Well-respected in the denim scene for his independent and custom designs, Ande Whall is a one man denim workshop â€“ designing, drafting patterns, garment constructing, branding, sourcing raw materials, and doing sales. Previously specializing in one-of-a-kind pairs, recent Ande Whall releases have been limited to 18 pairs ensuring an exclusive wear. Although he lives in New Zealand, Formatâ€™s Western ignorance has grouped Ande in with the Australian issue to discuss his history in fashion, his denim, and his expansion to a full clothing collection.
â€œin the past it has literally been blood, sweat and tears, trying to carry on with the dream and still eating.â€
Format: Please introduce yourself, and discuss your history as it relates to the design and fashion industry.
Ande: My name is Ande Whall. I am an independent designer from New Zealand. My first label was released in 1995 into local stores – a very small indie street label called “Dune.” I ran it while still working full time as a graphic artist/digitizer at an embroidery factory. Closing down Dune in 1999, I attended a course in Fashion Design and Technology for two years, dropping out to launch the new Ande Whall line in 2001. Since then I have been making small collections for local NZ stores, but the last two years have been spent exclusively producing hand made limited edition, semi custom dry denim jeans for customers all over the world. The majority of jean sales come through guys on Supertalk and Superfuture.com who are extreme denim nerds, to say the least. Now I have just launched the andewhall.com webstore. Kicking off with four new graphic t-shirts, more products will be added as soon as they roll off the drawing board.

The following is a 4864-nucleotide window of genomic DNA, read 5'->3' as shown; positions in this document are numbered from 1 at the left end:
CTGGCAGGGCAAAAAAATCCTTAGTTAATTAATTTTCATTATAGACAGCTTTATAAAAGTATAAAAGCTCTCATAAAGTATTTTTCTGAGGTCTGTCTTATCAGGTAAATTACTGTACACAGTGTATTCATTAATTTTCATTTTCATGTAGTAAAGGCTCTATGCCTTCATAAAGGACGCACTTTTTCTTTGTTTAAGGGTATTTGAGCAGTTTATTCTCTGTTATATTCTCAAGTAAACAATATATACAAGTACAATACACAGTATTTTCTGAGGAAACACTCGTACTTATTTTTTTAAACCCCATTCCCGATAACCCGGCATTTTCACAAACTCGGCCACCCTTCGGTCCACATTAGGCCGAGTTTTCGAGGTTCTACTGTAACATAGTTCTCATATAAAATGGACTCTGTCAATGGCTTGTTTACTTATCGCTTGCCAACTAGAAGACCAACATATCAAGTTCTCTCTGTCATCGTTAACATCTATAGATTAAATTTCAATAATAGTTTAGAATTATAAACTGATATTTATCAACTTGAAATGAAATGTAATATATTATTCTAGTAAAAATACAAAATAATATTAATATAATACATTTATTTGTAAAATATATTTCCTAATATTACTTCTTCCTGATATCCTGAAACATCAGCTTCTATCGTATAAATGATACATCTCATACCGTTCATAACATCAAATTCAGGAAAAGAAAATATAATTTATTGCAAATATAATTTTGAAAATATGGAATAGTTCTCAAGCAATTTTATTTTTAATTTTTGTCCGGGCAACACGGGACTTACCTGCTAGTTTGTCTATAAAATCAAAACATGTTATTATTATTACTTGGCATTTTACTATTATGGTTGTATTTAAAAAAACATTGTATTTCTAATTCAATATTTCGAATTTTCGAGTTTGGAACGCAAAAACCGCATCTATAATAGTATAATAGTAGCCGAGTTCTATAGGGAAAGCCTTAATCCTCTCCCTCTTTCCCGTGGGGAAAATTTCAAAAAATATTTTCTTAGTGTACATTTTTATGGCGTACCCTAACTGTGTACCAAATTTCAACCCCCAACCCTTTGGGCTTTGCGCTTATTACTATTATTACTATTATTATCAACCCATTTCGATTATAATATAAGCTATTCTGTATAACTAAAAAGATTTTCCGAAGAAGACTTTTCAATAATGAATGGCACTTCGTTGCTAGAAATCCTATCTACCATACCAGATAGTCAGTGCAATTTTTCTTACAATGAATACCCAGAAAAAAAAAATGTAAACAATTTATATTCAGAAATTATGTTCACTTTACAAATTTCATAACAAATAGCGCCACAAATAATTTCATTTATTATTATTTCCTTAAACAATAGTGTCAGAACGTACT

Format: You attended a course in Fashion Design for two years, after running your clothing line Dune. Why did you enroll initially?
Ande: Working on Dune I found it really hard to get exactly what I wanted in terms of cut and quality of the clothing. Being reliant on so many different companies for patterns and garment construction was a bit of a nightmare. I wanted to be in complete control of the patterns and have good production samples when turning up to the factories. I didn’t really see myself making the actual garments, but as it turned out I was quite a good sewer, Also having no real capital, I just went for it and made my own little one man sweatshop.
Format: Why did you drop out to create Ande Whall?
Ande: I dropped out in year two of the three year diploma course. We were starting modules in kids clothing, womenâ€™s lingerie and tailoring suits, which wasn’t really up my alley. I had learned what I needed from year one, which basically involved pattern drafting and garment construction. I had already gained a lot of industry experience from working at the embroidery company for seven odd years and working on Dune. Fashion school was invaluable and I can’t recommend it enough â€“ best thing I ever did.
Format: You run Ande Whall alone. What unique challenges and opportunities does this present?
Ande: There are lots of good challenges, well it’s a crazy business to begin with. Getting quality products made, sourcing quality raw products and having good systems in place is an ongoing job. Time management is a biggie, doing a lot of the hands on work is very time consuming. I sort of go from one thing to another setting things up, working on patterns, doing drawings working on sales etc. Then there is the old, art vs. commerce hurdle, putting food on the table, in the past it has literally been blood, sweat and tears, trying to carry on with the dream and still eating.
Format: Ande Whall recently released a set of four tees. What was the general theme or driving inspiration behind this collection?
Ande: I used to run with themes in the past, but found I have so many random ideas and influences that now I roll with whatever is in the forefront, design wise. Skating through the 80s and 90s has had a huge impact when it comes to drawing graphics – nine times out of ten they end up as some monster or weird piss take of something popcultural. I have hundreds of sketches laying around, just waiting for some love and development, and finance to get them realized.
Format: Please take a moment to discuss one, or all of the shirts specifically.